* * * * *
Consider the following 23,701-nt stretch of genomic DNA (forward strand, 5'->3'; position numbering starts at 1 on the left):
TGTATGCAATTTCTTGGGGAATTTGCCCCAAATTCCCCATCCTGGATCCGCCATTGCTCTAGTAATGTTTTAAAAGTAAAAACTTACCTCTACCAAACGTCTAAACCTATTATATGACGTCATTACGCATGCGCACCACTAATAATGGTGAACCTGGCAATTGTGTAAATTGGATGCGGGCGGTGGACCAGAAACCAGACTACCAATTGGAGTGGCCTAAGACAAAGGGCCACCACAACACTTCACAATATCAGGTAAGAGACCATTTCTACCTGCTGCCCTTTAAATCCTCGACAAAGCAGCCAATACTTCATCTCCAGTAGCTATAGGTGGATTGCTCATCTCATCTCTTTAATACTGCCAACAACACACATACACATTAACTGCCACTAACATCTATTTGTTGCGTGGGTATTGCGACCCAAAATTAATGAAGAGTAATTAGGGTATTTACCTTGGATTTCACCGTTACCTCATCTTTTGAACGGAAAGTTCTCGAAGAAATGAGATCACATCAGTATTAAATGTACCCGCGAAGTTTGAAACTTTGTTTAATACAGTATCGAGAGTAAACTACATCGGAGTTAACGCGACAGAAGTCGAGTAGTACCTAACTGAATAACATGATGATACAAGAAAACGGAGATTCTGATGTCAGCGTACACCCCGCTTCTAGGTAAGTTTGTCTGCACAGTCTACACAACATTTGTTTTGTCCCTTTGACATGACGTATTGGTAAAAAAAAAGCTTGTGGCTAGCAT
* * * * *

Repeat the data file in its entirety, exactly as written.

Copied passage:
Consider the following 23,701-nt stretch of genomic DNA (forward strand, 5'->3'; position numbering starts at 1 on the left):
TGTATGCAATTTCTTGGGGAATTTGCCCCAAATTCCCCATCCTGGATCCGCCATTGCTCTAGTAATGTTTTAAAAGTAAAAACTTACCTCTACCAAACGTCTAAACCTATTATATGACGTCATTACGCATGCGCACCACTAATAATGGTGAACCTGGCAATTGTGTAAATTGGATGCGGGCGGTGGACCAGAAACCAGACTACCAATTGGAGTGGCCTAAGACAAAGGGCCACCACAACACTTCACAATATCAGGTAAGAGACCATTTCTACCTGCTGCCCTTTAAATCCTCGACAAAGCAGCCAATACTTCATCTCCAGTAGCTATAGGTGGATTGCTCATCTCATCTCTTTAATACTGCCAACAACACACATACACATTAACTGCCACTAACATCTATTTGTTGCGTGGGTATTGCGACCCAAAATTAATGAAGAGTAATTAGGGTATTTACCTTGGATTTCACCGTTACCTCATCTTTTGAACGGAAAGTTCTCGAAGAAATGAGATCACATCAGTATTAAATGTACCCGCGAAGTTTGAAACTTTGTTTAATACAGTATCGAGAGTAAACTACATCGGAGTTAACGCGACAGAAGTCGAGTAGTACCTAACTGAATAACATGATGATACAAGAAAACGGAGATTCTGATGTCAGCGTACACCCCGCTTCTAGGTAAGTTTGTCTGCACAGTCTACACAACATTTGTTTTGTCCCTTTGACATGACGTATTGGTAAAAAAAAAGCTTGTGGCTAGCAT